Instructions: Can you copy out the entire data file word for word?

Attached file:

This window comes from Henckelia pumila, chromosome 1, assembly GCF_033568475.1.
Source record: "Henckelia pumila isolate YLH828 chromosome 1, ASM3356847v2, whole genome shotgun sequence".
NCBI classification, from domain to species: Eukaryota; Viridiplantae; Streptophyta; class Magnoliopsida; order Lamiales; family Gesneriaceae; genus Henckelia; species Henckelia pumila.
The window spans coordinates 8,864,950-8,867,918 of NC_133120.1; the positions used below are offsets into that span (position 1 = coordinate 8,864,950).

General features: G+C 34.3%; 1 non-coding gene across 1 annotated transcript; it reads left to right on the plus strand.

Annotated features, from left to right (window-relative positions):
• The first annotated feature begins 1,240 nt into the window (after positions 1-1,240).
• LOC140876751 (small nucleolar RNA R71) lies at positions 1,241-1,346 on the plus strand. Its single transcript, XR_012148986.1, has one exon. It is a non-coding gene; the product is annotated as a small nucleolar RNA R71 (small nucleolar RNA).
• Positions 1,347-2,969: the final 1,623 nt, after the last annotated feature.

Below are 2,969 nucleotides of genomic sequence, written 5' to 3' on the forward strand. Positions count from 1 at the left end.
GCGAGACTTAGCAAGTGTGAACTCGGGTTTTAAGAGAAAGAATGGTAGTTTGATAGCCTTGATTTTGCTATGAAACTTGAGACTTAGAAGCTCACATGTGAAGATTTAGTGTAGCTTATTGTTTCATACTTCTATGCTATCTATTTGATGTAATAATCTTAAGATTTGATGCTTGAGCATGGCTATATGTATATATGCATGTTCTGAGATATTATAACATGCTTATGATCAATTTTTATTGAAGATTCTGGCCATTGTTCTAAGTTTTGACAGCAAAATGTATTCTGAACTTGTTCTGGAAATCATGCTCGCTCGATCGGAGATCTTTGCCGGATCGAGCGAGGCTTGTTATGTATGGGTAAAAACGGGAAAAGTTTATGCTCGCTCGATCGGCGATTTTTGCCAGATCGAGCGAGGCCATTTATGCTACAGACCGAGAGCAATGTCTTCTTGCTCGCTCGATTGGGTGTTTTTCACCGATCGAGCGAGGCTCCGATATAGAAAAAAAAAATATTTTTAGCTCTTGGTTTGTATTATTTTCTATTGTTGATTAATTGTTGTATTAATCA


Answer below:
This window comes from Henckelia pumila, chromosome 1, assembly GCF_033568475.1.
Source record: "Henckelia pumila isolate YLH828 chromosome 1, ASM3356847v2, whole genome shotgun sequence".
NCBI classification, from domain to species: Eukaryota; Viridiplantae; Streptophyta; class Magnoliopsida; order Lamiales; family Gesneriaceae; genus Henckelia; species Henckelia pumila.
The window spans coordinates 8,864,950-8,867,918 of NC_133120.1; the positions used below are offsets into that span (position 1 = coordinate 8,864,950).

General features: G+C 34.3%; 1 non-coding gene across 1 annotated transcript; it reads left to right on the plus strand.

Annotated features, from left to right (window-relative positions):
• The first annotated feature begins 1,240 nt into the window (after positions 1-1,240).
• LOC140876751 (small nucleolar RNA R71) lies at positions 1,241-1,346 on the plus strand. Its single transcript, XR_012148986.1, has one exon. It is a non-coding gene; the product is annotated as a small nucleolar RNA R71 (small nucleolar RNA).
• Positions 1,347-2,969: the final 1,623 nt, after the last annotated feature.

Below are 2,969 nucleotides of genomic sequence, written 5' to 3' on the forward strand. Positions count from 1 at the left end.
GCGAGACTTAGCAAGTGTGAACTCGGGTTTTAAGAGAAAGAATGGTAGTTTGATAGCCTTGATTTTGCTATGAAACTTGAGACTTAGAAGCTCACATGTGAAGATTTAGTGTAGCTTATTGTTTCATACTTCTATGCTATCTATTTGATGTAATAATCTTAAGATTTGATGCTTGAGCATGGCTATATGTATATATGCATGTTCTGAGATATTATAACATGCTTATGATCAATTTTTATTGAAGATTCTGGCCATTGTTCTAAGTTTTGACAGCAAAATGTATTCTGAACTTGTTCTGGAAATCATGCTCGCTCGATCGGAGATCTTTGCCGGATCGAGCGAGGCTTGTTATGTATGGGTAAAAACGGGAAAAGTTTATGCTCGCTCGATCGGCGATTTTTGCCAGATCGAGCGAGGCCATTTATGCTACAGACCGAGAGCAATGTCTTCTTGCTCGCTCGATTGGGTGTTTTTCACCGATCGAGCGAGGCTCCGATATAGAAAAAAAAAATATTTTTAGCTCTTGGTTTGTATTATTTTCTATTGTTGATTAATTGTTGTATTAATCA